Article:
Monday, January 29, 2018

How smelly is your rubbish?

According to some estimates, every year, over 8 billion tonnes of urban waste are generated worldwide, and there is every reason to believe that this figure will increase in coming years due to population growth. Compositing, by which organic waste is converted into fertiliser, is a process that provides a use for part of this huge amount of waste. Despite its many environmental advantages, including the recovery and recycling of resources, the composting process generates volatile organic compounds (VOCs), which omit a range of offensive smells. Different types of waste generate different smells or combinations of smells; composted raw materials can now be classified by their odorous impact, with a view to minimising emissions.

 Scientists at the University of C√≥rdoba's Department of Inorganic Chemistry and Chemical Engineering have devised a new system for analysing the smell generated during composting using a combination of two techniques: NIR spectroscopy and chemometrics, a discipline which applies mathematical and statistical methods to chemical data. Lead researcher Manuel Toledo says, "As far as we know, these two methods have never been used together to evaluate odorous impact." NIR technology uses radiation in the near-infrared range to reveal the chemical composition of organic waste during composting; the advantage is that this method is non-invasive, i.e. it does not alter the elements being analysed. The information revealed by NIR spectroscopy is used to create predictive models enabling smell to be estimated without the need for sampling. The researchers evaluated the composting process using a device known as a respirometer, which measures oxygen consumption by the microorganisms involved in degrading organic matter, and analysed some of the variables affecting the whole process: temperature, odour concentration, rate of odour emission into the atmosphere and air flow through the material. The new method, which over the coming months will be tested at industrial scale, provides a fast and economical means of evaluating odour emission rates, and could help to mitigate the odorous impact of composting, a process today regarded as crucial in finding a new use for the millions of tons of organic matter we generate every day.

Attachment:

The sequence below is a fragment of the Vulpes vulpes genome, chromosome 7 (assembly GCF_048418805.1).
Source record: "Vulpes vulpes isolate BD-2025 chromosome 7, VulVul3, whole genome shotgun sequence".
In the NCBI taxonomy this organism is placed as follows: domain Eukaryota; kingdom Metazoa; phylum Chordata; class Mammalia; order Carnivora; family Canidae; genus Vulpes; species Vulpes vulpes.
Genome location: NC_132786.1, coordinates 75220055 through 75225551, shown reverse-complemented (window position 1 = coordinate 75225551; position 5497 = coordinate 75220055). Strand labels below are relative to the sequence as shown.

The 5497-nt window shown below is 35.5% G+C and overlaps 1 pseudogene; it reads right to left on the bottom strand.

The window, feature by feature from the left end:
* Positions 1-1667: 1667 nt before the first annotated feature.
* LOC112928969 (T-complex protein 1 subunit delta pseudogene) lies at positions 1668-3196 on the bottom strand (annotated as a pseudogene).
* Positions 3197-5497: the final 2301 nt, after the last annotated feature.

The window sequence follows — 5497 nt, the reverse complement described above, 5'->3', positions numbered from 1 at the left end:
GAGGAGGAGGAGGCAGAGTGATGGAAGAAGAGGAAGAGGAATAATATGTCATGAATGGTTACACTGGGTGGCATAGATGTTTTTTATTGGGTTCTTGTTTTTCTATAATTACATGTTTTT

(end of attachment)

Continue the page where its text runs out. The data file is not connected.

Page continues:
Explore further: Emissions of volatile organic compounds higher than previously assumed More information: Chemometric analysis and NIR spectroscopy to evaluate odorous impact during the composting of different raw materials. Toledo, M; Gutierrez, MC; Siles, JA; Garcia-Olmo, J; Martin, MA. Journal of Cleaner Production Volume 167, 20 November 2017, Pages 154-16 

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Monday, October 30, 2017

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Wednesday, October 25, 2017

GUEST BLOG: Advocating chemical engineering to the next generation – Madeleine Jones

By day, Chartered Chemical Engineer Madeleine Jones works as Deputy Operations Manager, Legacy Ponds & Silos at Sellafield, and is responsible for three nuclear facilities.
In her spare time, she is a passionate advocate of chemical engineering – promoting engineering to primary and secondary school children, and mentoring new engineering graduates at the nuclear reprocessing and decommissioning company, to inspire the next generation of chemical engineers.
She also actively volunteers for her professional engineering institution, IChemE, with roles including Student Representative on the Midlands Member Group Committee, and Webmaster for IChemE’s North West Member Group Committee.
For all of this – and more – she was recently awarded the Karen Burt Award, after being nominated by IChemE. The annual award is presented by the Women’s Engineering Society (WES) to a top Chartered Engineer or Chartered Physicist in memory of Dr Karen Burt.
Burt was a renowned physicist with a PhD in electron microscopy, who worked for British Aerospace Systems as a project engineer for scientific satellites. She produced some remarkable work in this field and many saw her as an inspiration for fighting to recover her speech and mobility after suffering a stroke.
In today’s blog, Madeleine explains her biggest career achievement so far, the importance of getting Chartered and why diversity in chemical engineering is key.
Name: Madeleine Jones
Current position: Deputy Operations Manager, Legacy Ponds & Silos, Sellafield
Studied: A Masters degree in Chemical Engineering & Applied Chemistry at Aston University
Bio: As part of my degree I worked on an industrial placement at Sellafield. On completion, I was offered a graduate position and have been progressing my career in various roles at the company since.